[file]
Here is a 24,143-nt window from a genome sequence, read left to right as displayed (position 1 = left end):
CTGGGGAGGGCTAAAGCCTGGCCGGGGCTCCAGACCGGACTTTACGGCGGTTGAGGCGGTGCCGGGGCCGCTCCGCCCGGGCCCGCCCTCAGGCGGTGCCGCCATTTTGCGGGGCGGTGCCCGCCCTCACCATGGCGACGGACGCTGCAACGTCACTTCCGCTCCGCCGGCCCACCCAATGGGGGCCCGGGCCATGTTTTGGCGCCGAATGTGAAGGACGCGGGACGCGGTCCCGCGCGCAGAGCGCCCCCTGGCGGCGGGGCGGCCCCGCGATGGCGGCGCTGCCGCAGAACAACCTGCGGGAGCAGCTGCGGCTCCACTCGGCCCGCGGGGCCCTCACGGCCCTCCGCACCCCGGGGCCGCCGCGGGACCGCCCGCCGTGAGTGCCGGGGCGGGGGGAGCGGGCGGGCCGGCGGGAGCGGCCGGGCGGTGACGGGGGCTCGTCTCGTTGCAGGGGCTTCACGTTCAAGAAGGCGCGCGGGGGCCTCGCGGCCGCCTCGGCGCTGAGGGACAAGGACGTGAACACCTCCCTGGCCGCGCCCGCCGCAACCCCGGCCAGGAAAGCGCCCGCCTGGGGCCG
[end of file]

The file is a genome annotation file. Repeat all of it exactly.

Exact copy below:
Here is a 24,143-nt window from a genome sequence, read left to right as displayed (position 1 = left end):
CTGGGGAGGGCTAAAGCCTGGCCGGGGCTCCAGACCGGACTTTACGGCGGTTGAGGCGGTGCCGGGGCCGCTCCGCCCGGGCCCGCCCTCAGGCGGTGCCGCCATTTTGCGGGGCGGTGCCCGCCCTCACCATGGCGACGGACGCTGCAACGTCACTTCCGCTCCGCCGGCCCACCCAATGGGGGCCCGGGCCATGTTTTGGCGCCGAATGTGAAGGACGCGGGACGCGGTCCCGCGCGCAGAGCGCCCCCTGGCGGCGGGGCGGCCCCGCGATGGCGGCGCTGCCGCAGAACAACCTGCGGGAGCAGCTGCGGCTCCACTCGGCCCGCGGGGCCCTCACGGCCCTCCGCACCCCGGGGCCGCCGCGGGACCGCCCGCCGTGAGTGCCGGGGCGGGGGGAGCGGGCGGGCCGGCGGGAGCGGCCGGGCGGTGACGGGGGCTCGTCTCGTTGCAGGGGCTTCACGTTCAAGAAGGCGCGCGGGGGCCTCGCGGCCGCCTCGGCGCTGAGGGACAAGGACGTGAACACCTCCCTGGCCGCGCCCGCCGCAACCCCGGCCAGGAAAGCGCCCGCCTGGGGCCG